Component 206 then determines whether the current paragraph contains only the factoid expression. In other words, if the factoid expression is a time of day (say 8:00 pm), and that time of day resides as its own paragraph, then component 206 adds the immediately preceding and following paragraphs to the passage 207 for that expression. Determining whether the paragraph contains only the factoid expression, and, if so, adding the preceding and following paragraphs to the passages are indicated by blocks 348 and 350 in
If, at block 348, it is determined that the current paragraph does not contain only the factoid expression, then processing continues at block 354. This is discussed below.
If, at block 344, it is determined that the length of the current paragraph is not shorter than the threshold number N words, then component 206 adds the current sentence (the sentence that contains the factoid expression) to the passage 207. This is indicated by block 352 in
Once the determination has been made to add the sentence containing, or paragraphs surrounding, the factoid expression, processing continues at block 354 which is optional. In the embodiment in which block 354 is used, component 206 adds words from the title of the document containing the factoid expression to the passage 207 corresponding to the factoid expression. In one embodiment, the documents 212 can be HTML documents in which the title is identified in metadata. In that case, the words from the metadata identifying the title in the HTML document 212 can be added. In other embodiments, the text from the title can be added to the passage 207.
Block 356 is also optional. In the embodiment in which block 356 is used, component 206 determines whether the factoid expression is in a table. If so, then component 206 adds the words from the caption of the table to the passage 207.
Once these items have been added to passage 207, component 206 determines whether the passage has reached the threshold N words or more. This is indicated by block 358 in
If, at block 358, it is determined by component 206 that the passage has not reached the threshold number N words, then component 206 determines whether, in the processing at block 344, a sentence was added, or paragraphs where added, to the passage. This indicated by block 362. If a sentence was added (as at block 352) then the preceding and following sentences are added to the passage 207. This is indicated by block 364. Processing again reverts back to block 358 to determine whether the passage 207 contains at least N words. If not, processing again follows through blocks 362 and 364 in which more preceding and following sentences (preceding and following the current passage) are added to the passage. This continues until enough preceding and following sentences are added to the passage such that the passage includes at least N words.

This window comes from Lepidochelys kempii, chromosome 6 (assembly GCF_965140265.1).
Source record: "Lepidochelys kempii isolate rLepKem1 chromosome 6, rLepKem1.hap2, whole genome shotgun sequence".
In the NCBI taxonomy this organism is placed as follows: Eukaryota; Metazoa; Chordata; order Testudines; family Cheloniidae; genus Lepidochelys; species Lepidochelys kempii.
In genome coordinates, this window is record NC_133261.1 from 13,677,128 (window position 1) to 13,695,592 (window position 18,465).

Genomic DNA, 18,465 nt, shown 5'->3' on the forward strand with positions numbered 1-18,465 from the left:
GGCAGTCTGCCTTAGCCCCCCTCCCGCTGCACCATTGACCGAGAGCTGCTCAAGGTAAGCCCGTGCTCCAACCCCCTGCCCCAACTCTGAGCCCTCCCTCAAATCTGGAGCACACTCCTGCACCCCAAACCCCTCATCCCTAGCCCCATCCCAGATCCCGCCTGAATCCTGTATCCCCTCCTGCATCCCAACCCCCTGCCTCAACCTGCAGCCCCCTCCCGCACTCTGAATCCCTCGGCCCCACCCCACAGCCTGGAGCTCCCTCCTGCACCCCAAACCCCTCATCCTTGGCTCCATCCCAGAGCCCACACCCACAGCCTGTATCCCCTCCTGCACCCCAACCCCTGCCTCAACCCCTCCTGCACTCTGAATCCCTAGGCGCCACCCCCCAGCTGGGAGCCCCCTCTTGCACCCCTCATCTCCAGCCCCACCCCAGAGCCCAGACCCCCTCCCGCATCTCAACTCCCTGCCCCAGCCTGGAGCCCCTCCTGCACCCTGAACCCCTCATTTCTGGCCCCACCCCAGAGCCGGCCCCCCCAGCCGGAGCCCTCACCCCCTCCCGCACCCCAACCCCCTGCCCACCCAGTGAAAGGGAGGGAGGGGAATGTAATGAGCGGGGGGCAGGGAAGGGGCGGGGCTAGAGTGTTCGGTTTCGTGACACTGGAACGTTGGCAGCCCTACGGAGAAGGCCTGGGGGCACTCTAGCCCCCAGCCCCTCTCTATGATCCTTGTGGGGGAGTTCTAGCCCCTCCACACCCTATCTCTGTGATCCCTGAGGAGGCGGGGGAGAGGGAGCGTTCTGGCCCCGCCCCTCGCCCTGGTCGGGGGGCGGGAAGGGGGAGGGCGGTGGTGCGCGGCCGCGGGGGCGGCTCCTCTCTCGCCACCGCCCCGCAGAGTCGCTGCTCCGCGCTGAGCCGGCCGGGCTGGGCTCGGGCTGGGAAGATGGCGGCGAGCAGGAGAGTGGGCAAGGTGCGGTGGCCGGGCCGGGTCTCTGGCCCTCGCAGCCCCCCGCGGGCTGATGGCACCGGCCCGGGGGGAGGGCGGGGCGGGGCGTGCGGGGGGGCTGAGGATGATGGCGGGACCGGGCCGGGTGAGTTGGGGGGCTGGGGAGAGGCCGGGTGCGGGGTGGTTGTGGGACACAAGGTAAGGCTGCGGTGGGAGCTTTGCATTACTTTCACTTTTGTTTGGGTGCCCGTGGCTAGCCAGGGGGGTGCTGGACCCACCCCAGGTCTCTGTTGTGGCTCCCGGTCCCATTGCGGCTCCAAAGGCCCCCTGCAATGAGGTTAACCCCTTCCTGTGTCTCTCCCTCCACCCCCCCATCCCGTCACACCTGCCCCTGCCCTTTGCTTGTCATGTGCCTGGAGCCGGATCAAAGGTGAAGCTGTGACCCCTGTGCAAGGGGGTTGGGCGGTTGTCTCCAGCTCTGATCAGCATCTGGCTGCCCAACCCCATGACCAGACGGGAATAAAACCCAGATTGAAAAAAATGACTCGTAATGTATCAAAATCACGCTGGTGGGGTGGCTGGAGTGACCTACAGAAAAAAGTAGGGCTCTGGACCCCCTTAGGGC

If, at block 362, it is determined that in the above processing in
After receiving the query 256 and factoid type selection 258, passage retrieval component 250 accesses passage-index store 216 to obtain access to all passages of the selected factoid type 258. Recall that the passages are indexed by factoid type so they can be easily accessed given the factoid type selection 258. This is indicated by block 272 in
Passage retrieval component 250 then retrieves passages 251 from index 216 that are related to the search query 256 and have the selected factoid type 258. This is indicated by block 274 in